This means that sometimes I have to accept your helicopter parenting, and sometimes you have to accept the risks I let my kids take. And when we think it’s important, we need to speak up and respect that, too.
Because we’re in the same village, whether we like each other or not.
It’s been a tough few months for parents. The world is a scary place, and the judgment parents receive for making a mistake is even scarier.
I have been taking a close look at my daughters lately, and a few incidents with one of them made me start thinking that I am worried how she would survive if something bad -something awful – happened to er. Could she get past it?
In today’s world, you need to be more than just strong. You need to be a survivor. And that’s they type of kid I want to raise.
I am up on the site Her View From Home with a new post about changing the way I look at raising my daughters. I know we are all trying to regain some control in this crazy world, and here’s one way I’m getting mine back.
Because as Lena Horne once said, “It’s not the load that breaks you down, it’s the way you carry it.”
Raising Kids, Raising Survivors
My 11-year-old daughter walks through the door and crumbles in front of me.
Through waves of tears, she explains she misread the directions on a test and completed an entire section wrong. She received the common-core equivalent of an “F”, and she is devastated.
“Honey, calm down,” I state matter-of-factly, trying to console her. “You have done so well on all your other tests, and your teacher wrote right here that you can fix the problems to jump up to the next grade. It’s not that big of a deal.”
She slows her crying, but her mood doesn’t improve for several hours. This is not the first time I am a bystander in her emotional breakdown. It happens regularly. She loses it when her dad tries to give her advice on soccer or when I tell her to remake her bed. She breaks down when she loses at a board game or when frustrated with a project.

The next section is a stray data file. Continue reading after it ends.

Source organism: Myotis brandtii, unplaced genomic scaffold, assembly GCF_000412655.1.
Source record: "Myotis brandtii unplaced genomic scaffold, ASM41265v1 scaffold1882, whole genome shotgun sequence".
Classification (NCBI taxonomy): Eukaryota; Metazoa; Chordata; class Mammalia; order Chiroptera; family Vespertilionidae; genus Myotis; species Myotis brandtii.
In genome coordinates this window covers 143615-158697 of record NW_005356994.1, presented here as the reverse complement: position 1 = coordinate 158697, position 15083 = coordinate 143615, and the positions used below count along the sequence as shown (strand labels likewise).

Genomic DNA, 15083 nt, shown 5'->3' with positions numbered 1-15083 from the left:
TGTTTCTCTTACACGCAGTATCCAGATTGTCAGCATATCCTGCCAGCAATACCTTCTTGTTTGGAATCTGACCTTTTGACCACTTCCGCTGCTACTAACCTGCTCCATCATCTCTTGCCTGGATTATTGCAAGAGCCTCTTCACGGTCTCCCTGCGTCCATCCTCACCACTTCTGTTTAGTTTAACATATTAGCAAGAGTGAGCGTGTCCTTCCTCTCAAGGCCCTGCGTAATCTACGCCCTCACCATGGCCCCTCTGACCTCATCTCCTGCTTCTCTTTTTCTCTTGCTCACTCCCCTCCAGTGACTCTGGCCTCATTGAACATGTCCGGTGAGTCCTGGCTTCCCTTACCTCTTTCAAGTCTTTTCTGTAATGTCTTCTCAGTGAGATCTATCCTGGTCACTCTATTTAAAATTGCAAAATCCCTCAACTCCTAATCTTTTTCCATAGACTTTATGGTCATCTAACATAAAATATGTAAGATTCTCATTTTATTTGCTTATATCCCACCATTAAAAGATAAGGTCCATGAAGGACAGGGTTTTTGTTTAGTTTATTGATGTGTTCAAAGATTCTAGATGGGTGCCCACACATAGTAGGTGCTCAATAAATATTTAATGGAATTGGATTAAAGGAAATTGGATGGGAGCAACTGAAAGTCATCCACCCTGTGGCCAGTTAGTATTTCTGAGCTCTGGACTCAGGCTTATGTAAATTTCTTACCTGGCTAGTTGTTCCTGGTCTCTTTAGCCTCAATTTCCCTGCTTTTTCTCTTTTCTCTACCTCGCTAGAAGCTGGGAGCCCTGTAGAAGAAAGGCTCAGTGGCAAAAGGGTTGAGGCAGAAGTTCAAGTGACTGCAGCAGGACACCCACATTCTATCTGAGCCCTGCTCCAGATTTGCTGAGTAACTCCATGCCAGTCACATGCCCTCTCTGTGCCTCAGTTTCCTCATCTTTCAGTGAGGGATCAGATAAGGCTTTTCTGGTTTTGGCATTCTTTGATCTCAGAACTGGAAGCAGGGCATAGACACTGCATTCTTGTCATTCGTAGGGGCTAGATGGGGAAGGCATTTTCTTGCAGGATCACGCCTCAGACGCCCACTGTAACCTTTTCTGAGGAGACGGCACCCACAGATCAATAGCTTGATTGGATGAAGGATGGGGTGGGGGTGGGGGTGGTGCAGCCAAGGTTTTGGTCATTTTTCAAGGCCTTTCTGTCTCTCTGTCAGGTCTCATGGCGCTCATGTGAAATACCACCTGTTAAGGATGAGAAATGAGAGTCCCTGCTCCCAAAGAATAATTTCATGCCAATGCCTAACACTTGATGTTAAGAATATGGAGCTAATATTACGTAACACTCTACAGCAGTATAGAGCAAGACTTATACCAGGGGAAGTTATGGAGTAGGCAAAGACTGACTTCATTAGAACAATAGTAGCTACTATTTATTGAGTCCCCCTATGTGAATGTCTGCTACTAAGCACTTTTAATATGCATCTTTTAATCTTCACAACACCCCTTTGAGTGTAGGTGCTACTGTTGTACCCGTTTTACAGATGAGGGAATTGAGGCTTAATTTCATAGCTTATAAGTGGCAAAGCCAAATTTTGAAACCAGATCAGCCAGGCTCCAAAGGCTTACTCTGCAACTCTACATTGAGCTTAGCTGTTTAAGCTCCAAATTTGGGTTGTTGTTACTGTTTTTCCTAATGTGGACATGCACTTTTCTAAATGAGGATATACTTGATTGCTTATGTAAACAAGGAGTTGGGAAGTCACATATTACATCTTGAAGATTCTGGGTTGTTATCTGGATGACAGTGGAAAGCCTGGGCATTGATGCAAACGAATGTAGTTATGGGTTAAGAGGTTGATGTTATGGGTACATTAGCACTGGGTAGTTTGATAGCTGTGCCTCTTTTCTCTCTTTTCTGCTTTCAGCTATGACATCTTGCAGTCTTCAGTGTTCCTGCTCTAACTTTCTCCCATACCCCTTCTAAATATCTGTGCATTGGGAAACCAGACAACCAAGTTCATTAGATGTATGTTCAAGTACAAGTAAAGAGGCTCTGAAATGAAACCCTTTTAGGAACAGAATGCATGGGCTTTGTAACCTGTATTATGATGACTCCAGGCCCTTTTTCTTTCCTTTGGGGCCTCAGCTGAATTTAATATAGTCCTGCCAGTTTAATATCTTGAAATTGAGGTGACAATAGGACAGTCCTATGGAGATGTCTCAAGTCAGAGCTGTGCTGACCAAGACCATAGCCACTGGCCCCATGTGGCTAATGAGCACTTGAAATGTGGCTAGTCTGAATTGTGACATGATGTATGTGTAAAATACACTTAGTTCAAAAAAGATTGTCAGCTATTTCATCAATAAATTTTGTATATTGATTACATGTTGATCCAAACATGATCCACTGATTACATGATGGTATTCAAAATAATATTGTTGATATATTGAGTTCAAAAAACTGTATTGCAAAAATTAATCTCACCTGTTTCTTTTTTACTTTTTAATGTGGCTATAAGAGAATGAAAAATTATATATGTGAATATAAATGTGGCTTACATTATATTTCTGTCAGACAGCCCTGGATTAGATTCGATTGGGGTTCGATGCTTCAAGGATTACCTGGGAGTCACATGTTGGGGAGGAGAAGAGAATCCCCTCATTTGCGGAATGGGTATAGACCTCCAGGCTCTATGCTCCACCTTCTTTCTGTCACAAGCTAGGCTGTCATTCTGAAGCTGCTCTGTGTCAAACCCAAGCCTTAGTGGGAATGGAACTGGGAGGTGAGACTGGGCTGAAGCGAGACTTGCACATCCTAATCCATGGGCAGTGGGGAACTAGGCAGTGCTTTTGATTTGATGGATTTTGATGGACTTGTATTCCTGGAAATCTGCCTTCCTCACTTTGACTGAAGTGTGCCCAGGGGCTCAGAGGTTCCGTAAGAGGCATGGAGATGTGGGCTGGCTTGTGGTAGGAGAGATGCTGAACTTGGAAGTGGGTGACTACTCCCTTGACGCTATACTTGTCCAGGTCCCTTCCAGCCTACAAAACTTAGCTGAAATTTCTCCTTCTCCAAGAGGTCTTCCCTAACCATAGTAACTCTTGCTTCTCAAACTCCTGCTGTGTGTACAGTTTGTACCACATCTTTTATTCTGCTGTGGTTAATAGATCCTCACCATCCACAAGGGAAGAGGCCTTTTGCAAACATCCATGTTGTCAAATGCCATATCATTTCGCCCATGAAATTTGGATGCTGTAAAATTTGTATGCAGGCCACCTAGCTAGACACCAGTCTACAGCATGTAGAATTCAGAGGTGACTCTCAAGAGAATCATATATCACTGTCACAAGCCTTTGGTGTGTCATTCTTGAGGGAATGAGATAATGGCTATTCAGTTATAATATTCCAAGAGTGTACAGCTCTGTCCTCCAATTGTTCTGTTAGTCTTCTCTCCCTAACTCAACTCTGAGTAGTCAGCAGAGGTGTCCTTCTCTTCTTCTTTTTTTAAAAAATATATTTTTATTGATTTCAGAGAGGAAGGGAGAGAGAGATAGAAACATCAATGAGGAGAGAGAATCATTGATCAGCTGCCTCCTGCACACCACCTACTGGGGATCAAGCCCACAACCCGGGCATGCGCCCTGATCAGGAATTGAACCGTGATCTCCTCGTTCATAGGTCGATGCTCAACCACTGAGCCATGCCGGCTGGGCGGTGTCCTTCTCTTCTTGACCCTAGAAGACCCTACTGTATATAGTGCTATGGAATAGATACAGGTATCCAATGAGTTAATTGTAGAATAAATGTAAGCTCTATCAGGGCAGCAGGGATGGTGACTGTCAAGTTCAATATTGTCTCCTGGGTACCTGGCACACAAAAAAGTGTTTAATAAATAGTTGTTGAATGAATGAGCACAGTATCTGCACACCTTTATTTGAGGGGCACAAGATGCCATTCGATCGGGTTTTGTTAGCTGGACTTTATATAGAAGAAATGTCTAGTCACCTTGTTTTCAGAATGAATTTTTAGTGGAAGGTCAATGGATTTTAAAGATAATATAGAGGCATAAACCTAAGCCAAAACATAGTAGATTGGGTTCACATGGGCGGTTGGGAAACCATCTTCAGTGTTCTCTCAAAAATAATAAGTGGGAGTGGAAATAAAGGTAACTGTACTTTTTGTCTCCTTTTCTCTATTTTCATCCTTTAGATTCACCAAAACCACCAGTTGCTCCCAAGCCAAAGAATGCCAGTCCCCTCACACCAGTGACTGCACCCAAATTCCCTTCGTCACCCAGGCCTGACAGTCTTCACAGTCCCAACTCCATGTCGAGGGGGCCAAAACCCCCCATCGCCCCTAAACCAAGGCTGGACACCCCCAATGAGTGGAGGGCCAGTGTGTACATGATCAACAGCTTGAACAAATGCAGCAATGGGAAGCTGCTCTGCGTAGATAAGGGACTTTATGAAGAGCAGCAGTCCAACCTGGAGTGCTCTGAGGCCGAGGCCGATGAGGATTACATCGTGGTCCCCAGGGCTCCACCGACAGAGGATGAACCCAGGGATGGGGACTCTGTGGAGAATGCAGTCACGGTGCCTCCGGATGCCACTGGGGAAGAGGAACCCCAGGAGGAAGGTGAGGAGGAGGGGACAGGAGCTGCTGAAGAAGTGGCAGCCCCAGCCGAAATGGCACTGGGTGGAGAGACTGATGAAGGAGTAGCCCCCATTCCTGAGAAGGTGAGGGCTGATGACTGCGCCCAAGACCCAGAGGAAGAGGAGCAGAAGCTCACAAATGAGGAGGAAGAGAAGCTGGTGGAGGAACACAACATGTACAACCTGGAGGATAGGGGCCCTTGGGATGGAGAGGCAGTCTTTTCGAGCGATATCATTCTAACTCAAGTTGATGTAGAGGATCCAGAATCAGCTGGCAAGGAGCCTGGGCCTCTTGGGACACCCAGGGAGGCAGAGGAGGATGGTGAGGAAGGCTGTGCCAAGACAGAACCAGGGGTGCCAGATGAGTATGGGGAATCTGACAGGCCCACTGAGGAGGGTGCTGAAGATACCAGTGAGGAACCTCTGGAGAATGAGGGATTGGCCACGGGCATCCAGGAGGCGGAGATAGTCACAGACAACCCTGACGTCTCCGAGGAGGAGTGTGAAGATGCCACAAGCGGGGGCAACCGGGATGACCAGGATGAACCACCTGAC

On one hand, it is hard to criticize her. She is a model student and a gifted athlete. She is kind-hearted and helpful, at least when her competitive streak and desire to be perfect doesn’t get the best of her.
But when I watch her in the moments she emotionally disintegrates, when I watch her transition from a strong, confident girl to a blubbering, uncontrollable mess, I worry.
It’s not that I think she will always be this way. I know she will grow out of some of it. And it’s not that I fret that she is immature or overly dramatic. She is a tween right now in the throes of hormones, so I understand the dynamic.
But I do worry about her mental toughness, her ability to make rational decisions in times of trial and tribulation, and in today’s world, you need to be more than just strong. You need to be a survivor.
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The box of orange Tic Tacs landed at my feet with a splat.
As I bent down to pick them up, I met eyes that were the same color as the sky on a perfect summer beach day. I smiled and cheerily said, “Here you go,” and attempted to deliver the candy to a chubby little hand.
“No!” she screamed, wrapping her arm around her chest and turning her face away from me. “No, no, no!”
I quickly took a few steps back, returning to my place behind my red shopping cart as to not upset this little girl any further. Hell hath no fury like a ticked-off two year-old.
“I’m so sorry,” the young woman standing in front of me in line said. She grabbed the little girl by the arm while simultaneously trying to keep the pacifier in the mouth of a very tiny baby in its infant carrier. As the toddler continued to scream “no” in a variety of octaves, the wallet the woman was holding underneath her arm turned upside down, scattering credit cards and receipts across the floor like chicken feed.
“Abigail, please stop screaming,” she begged as she dropped to her knees just as the infant started wailing.
We locked eyes as I handed her an American Express and Starbucks gift card that landed underneath the candy display. “Really, it’s okay. We’ve all been there,” I relished the opportunity to act as the senior statesman, an upperclassman of Parenting University.